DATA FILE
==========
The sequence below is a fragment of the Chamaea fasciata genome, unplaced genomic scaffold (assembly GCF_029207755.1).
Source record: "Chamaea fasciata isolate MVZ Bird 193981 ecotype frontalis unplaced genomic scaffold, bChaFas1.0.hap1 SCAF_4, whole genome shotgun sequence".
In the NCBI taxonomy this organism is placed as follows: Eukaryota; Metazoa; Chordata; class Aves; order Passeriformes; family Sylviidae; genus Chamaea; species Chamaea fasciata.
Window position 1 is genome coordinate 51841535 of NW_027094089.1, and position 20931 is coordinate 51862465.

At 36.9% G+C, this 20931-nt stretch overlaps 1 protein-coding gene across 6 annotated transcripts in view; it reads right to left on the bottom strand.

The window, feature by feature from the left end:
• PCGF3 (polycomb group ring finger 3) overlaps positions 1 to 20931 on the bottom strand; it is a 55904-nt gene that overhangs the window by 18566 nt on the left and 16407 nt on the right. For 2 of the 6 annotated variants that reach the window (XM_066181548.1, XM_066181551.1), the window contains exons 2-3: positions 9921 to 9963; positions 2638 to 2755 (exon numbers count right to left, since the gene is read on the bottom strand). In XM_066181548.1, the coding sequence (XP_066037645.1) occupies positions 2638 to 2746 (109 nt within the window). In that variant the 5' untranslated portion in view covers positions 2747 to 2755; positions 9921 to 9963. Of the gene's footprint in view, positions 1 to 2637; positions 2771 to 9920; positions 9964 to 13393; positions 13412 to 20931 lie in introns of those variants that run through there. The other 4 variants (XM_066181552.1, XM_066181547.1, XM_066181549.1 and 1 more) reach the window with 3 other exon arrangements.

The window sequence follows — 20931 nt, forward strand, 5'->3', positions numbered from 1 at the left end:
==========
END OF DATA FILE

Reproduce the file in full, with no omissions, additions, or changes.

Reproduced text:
The sequence below is a fragment of the Chamaea fasciata genome, unplaced genomic scaffold (assembly GCF_029207755.1).
Source record: "Chamaea fasciata isolate MVZ Bird 193981 ecotype frontalis unplaced genomic scaffold, bChaFas1.0.hap1 SCAF_4, whole genome shotgun sequence".
In the NCBI taxonomy this organism is placed as follows: Eukaryota; Metazoa; Chordata; class Aves; order Passeriformes; family Sylviidae; genus Chamaea; species Chamaea fasciata.
Window position 1 is genome coordinate 51841535 of NW_027094089.1, and position 20931 is coordinate 51862465.

At 36.9% G+C, this 20931-nt stretch overlaps 1 protein-coding gene across 6 annotated transcripts in view; it reads right to left on the bottom strand.

The window, feature by feature from the left end:
• PCGF3 (polycomb group ring finger 3) overlaps positions 1 to 20931 on the bottom strand; it is a 55904-nt gene that overhangs the window by 18566 nt on the left and 16407 nt on the right. For 2 of the 6 annotated variants that reach the window (XM_066181548.1, XM_066181551.1), the window contains exons 2-3: positions 9921 to 9963; positions 2638 to 2755 (exon numbers count right to left, since the gene is read on the bottom strand). In XM_066181548.1, the coding sequence (XP_066037645.1) occupies positions 2638 to 2746 (109 nt within the window). In that variant the 5' untranslated portion in view covers positions 2747 to 2755; positions 9921 to 9963. Of the gene's footprint in view, positions 1 to 2637; positions 2771 to 9920; positions 9964 to 13393; positions 13412 to 20931 lie in introns of those variants that run through there. The other 4 variants (XM_066181552.1, XM_066181547.1, XM_066181549.1 and 1 more) reach the window with 3 other exon arrangements.

The window sequence follows — 20931 nt, forward strand, 5'->3', positions numbered from 1 at the left end: